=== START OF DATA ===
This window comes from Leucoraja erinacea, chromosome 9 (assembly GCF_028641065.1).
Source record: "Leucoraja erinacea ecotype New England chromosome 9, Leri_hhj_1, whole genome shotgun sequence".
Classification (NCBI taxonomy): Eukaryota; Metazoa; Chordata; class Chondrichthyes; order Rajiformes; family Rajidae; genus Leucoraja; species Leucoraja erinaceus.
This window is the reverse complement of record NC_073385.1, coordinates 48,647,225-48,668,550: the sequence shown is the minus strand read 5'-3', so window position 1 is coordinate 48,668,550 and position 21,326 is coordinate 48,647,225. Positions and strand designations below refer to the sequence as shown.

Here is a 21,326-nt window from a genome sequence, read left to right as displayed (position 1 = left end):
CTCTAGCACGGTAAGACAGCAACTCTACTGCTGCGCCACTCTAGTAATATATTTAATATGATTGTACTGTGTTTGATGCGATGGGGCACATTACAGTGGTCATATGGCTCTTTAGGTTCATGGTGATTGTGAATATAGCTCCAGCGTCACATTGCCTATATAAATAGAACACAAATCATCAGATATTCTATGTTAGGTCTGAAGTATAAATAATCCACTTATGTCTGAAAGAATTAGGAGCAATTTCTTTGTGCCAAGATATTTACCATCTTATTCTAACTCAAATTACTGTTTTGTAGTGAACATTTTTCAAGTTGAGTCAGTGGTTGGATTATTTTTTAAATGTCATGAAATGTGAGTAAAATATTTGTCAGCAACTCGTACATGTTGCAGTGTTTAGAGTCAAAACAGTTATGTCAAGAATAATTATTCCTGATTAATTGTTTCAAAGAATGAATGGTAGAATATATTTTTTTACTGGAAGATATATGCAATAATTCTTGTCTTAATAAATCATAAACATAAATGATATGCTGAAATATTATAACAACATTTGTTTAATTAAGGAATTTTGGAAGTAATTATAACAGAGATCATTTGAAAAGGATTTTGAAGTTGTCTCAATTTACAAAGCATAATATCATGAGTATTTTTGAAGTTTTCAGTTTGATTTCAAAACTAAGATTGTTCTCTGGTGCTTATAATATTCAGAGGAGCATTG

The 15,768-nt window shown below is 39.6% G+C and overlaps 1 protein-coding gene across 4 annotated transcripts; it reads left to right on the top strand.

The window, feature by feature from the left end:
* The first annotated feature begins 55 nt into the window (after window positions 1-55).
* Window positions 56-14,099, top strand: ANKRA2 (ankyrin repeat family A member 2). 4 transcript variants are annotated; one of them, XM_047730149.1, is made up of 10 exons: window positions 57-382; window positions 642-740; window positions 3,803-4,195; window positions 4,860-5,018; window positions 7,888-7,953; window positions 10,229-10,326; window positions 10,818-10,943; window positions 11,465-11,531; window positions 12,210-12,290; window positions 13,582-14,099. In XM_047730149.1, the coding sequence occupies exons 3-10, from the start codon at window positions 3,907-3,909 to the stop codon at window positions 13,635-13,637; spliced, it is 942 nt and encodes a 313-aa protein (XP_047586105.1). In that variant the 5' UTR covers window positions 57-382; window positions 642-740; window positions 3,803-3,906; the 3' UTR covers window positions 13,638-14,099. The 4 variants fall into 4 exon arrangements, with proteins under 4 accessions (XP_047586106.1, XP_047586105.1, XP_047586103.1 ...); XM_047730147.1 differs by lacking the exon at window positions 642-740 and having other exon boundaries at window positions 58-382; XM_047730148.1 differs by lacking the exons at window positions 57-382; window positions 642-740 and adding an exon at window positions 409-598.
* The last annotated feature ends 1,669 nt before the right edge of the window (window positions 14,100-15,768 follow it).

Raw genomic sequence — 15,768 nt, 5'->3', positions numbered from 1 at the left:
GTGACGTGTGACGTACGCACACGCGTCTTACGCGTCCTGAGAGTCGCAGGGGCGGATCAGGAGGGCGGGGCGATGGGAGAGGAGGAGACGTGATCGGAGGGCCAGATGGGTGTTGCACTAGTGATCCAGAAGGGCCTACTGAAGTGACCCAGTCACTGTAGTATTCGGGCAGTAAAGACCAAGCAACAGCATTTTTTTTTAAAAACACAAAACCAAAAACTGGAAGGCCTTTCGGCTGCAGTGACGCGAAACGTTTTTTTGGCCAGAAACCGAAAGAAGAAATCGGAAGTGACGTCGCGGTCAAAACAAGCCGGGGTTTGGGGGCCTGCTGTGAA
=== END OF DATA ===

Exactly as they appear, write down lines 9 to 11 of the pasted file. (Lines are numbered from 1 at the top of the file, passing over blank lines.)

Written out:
* The first annotated feature begins 55 nt into the window (after window positions 1-55).
* Window positions 56-14,099, top strand: ANKRA2 (ankyrin repeat family A member 2). 4 transcript variants are annotated; one of them, XM_047730149.1, is made up of 10 exons: window positions 57-382; window positions 642-740; window positions 3,803-4,195; window positions 4,860-5,018; window positions 7,888-7,953; window positions 10,229-10,326; window positions 10,818-10,943; window positions 11,465-11,531; window positions 12,210-12,290; window positions 13,582-14,099. In XM_047730149.1, the coding sequence occupies exons 3-10, from the start codon at window positions 3,907-3,909 to the stop codon at window positions 13,635-13,637; spliced, it is 942 nt and encodes a 313-aa protein (XP_047586105.1). In that variant the 5' UTR covers window positions 57-382; window positions 642-740; window positions 3,803-3,906; the 3' UTR covers window positions 13,638-14,099. The 4 variants fall into 4 exon arrangements, with proteins under 4 accessions (XP_047586106.1, XP_047586105.1, XP_047586103.1 ...); XM_047730147.1 differs by lacking the exon at window positions 642-740 and having other exon boundaries at window positions 58-382; XM_047730148.1 differs by lacking the exons at window positions 57-382; window positions 642-740 and adding an exon at window positions 409-598.
* The last annotated feature ends 1,669 nt before the right edge of the window (window positions 14,100-15,768 follow it).